Brian Eno e i giornalisti indagano le capacità terapeutiche del canto corale.

Nella lettera di raccomandazione per il canto corale pubblicata un paio d’anni fa sul New York Times la scrittrice Sarah Manguso descrive così l’esperienza di cantare in un coro:

…in a choir, I can make sound, focus the mind, enjoy myself and forget myself, all at once. There is an old choristers’ adage that goes, “When the music is marked forte, sing so you can hear yourself; when it’s marked piano, sing so you can hear the others.” After enough practice, you can learn to feel the vibration in your skull and tell by the sensation whether your pitch is right, your timbre true. It is a kind of listening without hearing. Perhaps this combination of experiences is as common as what psychologists call flow, a state of complete absorption in an activity.

I feel an additional pleasure, though, greater than flow, when I sing in a choir. It’s a mode of singing that strikes a balance between feeling necessary — each voice must participate to achieve the grand unified sound — and feeling invisible, absorbed into the choir, your voice no longer yours. I can work hard, listen hard and disappear, let the ocean of sound close over me.

Il coro è anche la migliore dimostrazione che “l’unione fa la forza”, come racconta Oliver Burkeman dalle pagine del The Guardian.

Group singing is a perfect case of the whole being greater than the sum of its parts. For entirely non-magical reasons – such as the averaging out of flat and sharp voices – a choir can sound far better than its individual members’ talents might suggest. The result is self-transcendence: the thing only works on a level bigger than oneself.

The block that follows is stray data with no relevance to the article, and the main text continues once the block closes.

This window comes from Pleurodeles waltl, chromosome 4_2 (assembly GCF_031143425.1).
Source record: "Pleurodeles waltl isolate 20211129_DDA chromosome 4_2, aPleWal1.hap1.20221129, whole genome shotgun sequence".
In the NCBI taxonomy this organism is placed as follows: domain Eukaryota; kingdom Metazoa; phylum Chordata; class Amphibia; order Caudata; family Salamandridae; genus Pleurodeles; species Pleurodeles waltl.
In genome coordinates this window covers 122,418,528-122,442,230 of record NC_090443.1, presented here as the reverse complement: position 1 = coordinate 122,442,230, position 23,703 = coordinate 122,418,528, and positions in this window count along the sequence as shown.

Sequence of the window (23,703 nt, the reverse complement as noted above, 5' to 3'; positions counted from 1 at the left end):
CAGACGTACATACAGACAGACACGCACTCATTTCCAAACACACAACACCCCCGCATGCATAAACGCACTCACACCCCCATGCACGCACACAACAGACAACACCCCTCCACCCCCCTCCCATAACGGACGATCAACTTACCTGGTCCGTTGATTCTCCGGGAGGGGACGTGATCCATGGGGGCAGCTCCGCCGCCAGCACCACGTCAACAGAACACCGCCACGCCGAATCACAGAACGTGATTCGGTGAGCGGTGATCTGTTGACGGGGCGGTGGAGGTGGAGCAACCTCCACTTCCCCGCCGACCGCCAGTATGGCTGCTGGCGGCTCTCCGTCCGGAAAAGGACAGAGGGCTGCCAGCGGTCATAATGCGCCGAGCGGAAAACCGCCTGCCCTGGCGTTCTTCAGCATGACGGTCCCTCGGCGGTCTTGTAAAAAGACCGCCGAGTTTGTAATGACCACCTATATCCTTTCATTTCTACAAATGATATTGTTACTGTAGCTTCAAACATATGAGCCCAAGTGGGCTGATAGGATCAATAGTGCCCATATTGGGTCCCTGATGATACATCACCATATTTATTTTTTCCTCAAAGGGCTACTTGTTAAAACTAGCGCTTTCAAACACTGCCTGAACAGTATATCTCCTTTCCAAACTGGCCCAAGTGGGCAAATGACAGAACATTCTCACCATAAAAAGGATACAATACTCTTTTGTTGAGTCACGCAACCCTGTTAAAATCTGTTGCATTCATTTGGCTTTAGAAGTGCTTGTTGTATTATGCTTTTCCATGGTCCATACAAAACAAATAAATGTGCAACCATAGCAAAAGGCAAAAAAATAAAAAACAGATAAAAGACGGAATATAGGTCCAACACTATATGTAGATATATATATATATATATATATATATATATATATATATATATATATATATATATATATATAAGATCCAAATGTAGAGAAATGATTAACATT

È vero, cantare in un coro risolleva lo spirito. Si è in compagnia, si sa d’essere indispensabili. E fa anche bene alla salute.

Choral singing calms the heart and boosts endorphin levels. It improves lung function. It increases pain thresholds and reduces the need for pain medication.

Per dirla con le parole di Bian Eno

I believe that singing is the key to long life, a good figure, a stable temperament, increased intelligence, new friends, super self-confidence, heightened sexual attractiveness and a better sense of humor…there are physiological benefits, obviously: You use your lungs in a way that you probably don’t for the rest of your day, breathing deeply and openly. And there are psychological benefits, too: Singing aloud leaves you with a sense of levity and contentedness. And then there are what I would call “civilizational benefits.” When you sing with a group of people, you learn how to subsume yourself into a group consciousness because a capella singing is all about the immersion of the self into the community. That’s one of the great feelings — to stop being me for a little while and to become us. That way lies empathy, the great social virtue.

Domani (22 giugno 2018) il coro dell’Università di Genova di cui faccio parte interverrà a Other Worlds, concerto al Teatro Carlo Felice tutto dedicato alle colonne sonore dei videogiochi, da Final Fantasy a Skyrim. Sarà il nostro primissimo concerto. Ce la metteremo tutta. Non saremo perfetti, però fin qui ci siamo divertiti. Tanto. Speriamo di vederti in teatro!

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